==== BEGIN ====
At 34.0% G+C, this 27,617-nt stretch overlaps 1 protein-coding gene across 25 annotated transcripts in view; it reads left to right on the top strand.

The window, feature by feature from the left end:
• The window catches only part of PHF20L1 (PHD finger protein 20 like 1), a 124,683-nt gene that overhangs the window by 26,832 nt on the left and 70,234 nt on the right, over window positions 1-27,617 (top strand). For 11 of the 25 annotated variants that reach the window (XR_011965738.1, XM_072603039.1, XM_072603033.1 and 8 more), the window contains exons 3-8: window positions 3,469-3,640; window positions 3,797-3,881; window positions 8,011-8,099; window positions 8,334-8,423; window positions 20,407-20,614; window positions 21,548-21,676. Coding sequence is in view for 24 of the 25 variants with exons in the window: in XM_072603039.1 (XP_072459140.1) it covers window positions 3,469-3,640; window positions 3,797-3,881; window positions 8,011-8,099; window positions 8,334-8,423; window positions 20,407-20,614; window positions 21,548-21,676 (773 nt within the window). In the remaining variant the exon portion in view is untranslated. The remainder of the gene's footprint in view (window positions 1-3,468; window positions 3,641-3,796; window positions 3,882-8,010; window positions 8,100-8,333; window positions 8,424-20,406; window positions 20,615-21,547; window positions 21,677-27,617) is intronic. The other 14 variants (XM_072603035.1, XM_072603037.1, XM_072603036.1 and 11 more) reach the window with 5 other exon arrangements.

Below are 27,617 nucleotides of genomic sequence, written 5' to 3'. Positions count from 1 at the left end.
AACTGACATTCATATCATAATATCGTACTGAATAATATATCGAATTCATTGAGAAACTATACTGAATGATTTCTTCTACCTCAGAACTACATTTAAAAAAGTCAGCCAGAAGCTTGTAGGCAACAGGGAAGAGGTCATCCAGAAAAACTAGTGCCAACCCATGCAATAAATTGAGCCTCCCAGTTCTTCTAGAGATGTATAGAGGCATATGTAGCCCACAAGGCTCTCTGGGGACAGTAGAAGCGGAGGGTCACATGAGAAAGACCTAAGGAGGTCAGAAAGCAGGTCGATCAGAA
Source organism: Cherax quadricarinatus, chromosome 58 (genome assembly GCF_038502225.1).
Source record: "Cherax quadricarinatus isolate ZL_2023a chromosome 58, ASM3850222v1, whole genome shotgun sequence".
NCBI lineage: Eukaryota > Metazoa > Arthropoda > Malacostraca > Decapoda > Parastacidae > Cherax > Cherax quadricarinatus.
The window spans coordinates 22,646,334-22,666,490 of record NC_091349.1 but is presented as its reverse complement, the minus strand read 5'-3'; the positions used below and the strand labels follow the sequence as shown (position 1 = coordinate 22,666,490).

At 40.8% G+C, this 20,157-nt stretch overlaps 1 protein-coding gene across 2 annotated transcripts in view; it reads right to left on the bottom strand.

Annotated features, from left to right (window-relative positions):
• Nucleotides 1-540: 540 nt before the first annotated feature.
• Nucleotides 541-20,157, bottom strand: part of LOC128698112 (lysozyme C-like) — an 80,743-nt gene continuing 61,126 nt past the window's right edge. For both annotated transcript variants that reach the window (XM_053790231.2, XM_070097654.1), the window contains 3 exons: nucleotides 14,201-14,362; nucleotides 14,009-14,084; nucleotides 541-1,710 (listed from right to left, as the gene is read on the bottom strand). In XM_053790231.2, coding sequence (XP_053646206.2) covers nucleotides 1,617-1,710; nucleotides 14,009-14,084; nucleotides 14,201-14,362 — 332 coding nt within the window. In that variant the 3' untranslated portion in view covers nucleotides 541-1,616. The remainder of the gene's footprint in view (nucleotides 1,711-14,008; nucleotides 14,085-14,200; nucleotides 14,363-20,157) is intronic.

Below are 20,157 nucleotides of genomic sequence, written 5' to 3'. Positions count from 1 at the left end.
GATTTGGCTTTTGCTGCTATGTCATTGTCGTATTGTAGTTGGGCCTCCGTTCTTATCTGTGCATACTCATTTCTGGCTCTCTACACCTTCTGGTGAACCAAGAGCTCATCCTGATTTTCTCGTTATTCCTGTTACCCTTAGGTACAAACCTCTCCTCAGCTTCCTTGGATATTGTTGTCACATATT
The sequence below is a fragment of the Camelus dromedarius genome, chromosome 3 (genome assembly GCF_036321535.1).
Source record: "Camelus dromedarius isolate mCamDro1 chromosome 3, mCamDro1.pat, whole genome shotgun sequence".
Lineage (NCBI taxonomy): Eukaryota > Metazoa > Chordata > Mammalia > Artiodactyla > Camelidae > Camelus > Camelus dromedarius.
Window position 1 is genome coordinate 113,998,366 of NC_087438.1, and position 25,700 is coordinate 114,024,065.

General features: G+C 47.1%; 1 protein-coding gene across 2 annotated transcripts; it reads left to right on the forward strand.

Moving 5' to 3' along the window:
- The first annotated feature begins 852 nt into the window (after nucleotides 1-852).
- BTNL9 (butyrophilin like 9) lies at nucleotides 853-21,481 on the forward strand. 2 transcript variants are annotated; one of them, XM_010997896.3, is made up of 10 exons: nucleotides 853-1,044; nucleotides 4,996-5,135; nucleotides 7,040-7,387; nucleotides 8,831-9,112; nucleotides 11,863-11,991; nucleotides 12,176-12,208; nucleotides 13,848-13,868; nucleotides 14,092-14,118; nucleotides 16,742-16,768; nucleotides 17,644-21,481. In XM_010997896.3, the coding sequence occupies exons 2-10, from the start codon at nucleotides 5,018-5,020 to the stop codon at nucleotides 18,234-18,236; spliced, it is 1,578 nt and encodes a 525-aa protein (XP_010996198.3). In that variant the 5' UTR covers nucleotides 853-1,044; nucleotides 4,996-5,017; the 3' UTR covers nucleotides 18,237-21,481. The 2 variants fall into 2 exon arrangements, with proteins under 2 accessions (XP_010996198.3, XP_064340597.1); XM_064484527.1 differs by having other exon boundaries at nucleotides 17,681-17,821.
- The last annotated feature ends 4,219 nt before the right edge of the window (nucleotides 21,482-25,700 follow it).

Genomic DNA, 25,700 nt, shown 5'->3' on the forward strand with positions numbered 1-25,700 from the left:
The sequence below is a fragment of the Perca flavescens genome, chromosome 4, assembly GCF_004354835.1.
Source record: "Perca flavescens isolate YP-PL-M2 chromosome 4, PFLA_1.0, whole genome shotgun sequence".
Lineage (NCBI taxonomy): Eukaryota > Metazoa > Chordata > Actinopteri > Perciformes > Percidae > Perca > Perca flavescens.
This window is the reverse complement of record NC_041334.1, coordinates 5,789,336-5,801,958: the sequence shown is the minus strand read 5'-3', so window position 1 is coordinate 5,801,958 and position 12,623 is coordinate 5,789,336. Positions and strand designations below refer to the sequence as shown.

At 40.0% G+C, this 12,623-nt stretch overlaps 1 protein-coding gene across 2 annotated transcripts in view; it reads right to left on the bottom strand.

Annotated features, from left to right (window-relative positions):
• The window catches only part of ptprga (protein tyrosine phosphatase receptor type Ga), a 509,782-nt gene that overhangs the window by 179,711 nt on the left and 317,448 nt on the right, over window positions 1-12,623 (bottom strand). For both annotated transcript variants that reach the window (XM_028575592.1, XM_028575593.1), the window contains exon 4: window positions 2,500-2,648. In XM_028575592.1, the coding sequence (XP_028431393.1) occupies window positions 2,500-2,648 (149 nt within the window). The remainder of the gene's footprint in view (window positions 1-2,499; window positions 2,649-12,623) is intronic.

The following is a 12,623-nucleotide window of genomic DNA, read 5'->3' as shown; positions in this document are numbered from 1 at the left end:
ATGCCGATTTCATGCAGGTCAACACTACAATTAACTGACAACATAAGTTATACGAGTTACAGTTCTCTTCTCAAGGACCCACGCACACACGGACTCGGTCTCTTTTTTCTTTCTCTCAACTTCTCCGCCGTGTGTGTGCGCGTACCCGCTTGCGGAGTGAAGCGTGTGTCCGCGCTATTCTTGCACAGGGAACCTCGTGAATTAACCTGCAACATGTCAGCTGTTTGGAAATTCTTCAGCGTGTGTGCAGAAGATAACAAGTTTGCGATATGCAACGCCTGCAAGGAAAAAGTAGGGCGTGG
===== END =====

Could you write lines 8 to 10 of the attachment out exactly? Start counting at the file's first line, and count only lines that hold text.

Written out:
NCBI lineage: Eukaryota > Metazoa > Arthropoda > Malacostraca > Decapoda > Parastacidae > Cherax > Cherax quadricarinatus.
The window spans coordinates 22,646,334-22,666,490 of record NC_091349.1 but is presented as its reverse complement, the minus strand read 5'-3'; the positions used below and the strand labels follow the sequence as shown (position 1 = coordinate 22,666,490).

At 40.8% G+C, this 20,157-nt stretch overlaps 1 protein-coding gene across 2 annotated transcripts in view; it reads right to left on the bottom strand.